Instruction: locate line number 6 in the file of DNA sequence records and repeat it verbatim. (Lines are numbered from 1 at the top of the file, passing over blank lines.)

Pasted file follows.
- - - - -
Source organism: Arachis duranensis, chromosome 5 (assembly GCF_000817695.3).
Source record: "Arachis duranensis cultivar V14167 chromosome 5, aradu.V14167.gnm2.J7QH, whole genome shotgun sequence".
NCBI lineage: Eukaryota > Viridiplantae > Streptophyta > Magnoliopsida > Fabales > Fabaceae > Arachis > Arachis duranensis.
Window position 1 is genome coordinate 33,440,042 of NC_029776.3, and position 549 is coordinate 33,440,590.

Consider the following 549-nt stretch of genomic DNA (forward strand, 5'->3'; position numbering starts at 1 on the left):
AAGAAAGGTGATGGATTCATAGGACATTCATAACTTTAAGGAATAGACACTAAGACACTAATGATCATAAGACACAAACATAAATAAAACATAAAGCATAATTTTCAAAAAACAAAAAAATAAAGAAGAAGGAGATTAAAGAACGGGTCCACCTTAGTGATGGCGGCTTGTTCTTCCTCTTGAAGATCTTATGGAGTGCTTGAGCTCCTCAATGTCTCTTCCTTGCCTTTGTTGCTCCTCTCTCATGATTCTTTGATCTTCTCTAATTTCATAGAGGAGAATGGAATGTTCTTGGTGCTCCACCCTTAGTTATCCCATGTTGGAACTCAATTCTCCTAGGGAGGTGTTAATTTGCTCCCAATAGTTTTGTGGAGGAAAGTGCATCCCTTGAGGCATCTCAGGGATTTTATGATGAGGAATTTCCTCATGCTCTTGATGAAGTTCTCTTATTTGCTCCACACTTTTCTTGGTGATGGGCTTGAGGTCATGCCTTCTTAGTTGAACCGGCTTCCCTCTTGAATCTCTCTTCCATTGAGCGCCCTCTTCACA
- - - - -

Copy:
AAGAAAGGTGATGGATTCATAGGACATTCATAACTTTAAGGAATAGACACTAAGACACTAATGATCATAAGACACAAACATAAATAAAACATAAAGCATAATTTTCAAAAAACAAAAAAATAAAGAAGAAGGAGATTAAAGAACGGGTCCACCTTAGTGATGGCGGCTTGTTCTTCCTCTTGAAGATCTTATGGAGTGCTTGAGCTCCTCAATGTCTCTTCCTTGCCTTTGTTGCTCCTCTCTCATGATTCTTTGATCTTCTCTAATTTCATAGAGGAGAATGGAATGTTCTTGGTGCTCCACCCTTAGTTATCCCATGTTGGAACTCAATTCTCCTAGGGAGGTGTTAATTTGCTCCCAATAGTTTTGTGGAGGAAAGTGCATCCCTTGAGGCATCTCAGGGATTTTATGATGAGGAATTTCCTCATGCTCTTGATGAAGTTCTCTTATTTGCTCCACACTTTTCTTGGTGATGGGCTTGAGGTCATGCCTTCTTAGTTGAACCGGCTTCCCTCTTGAATCTCTCTTCCATTGAGCGCCCTCTTCACA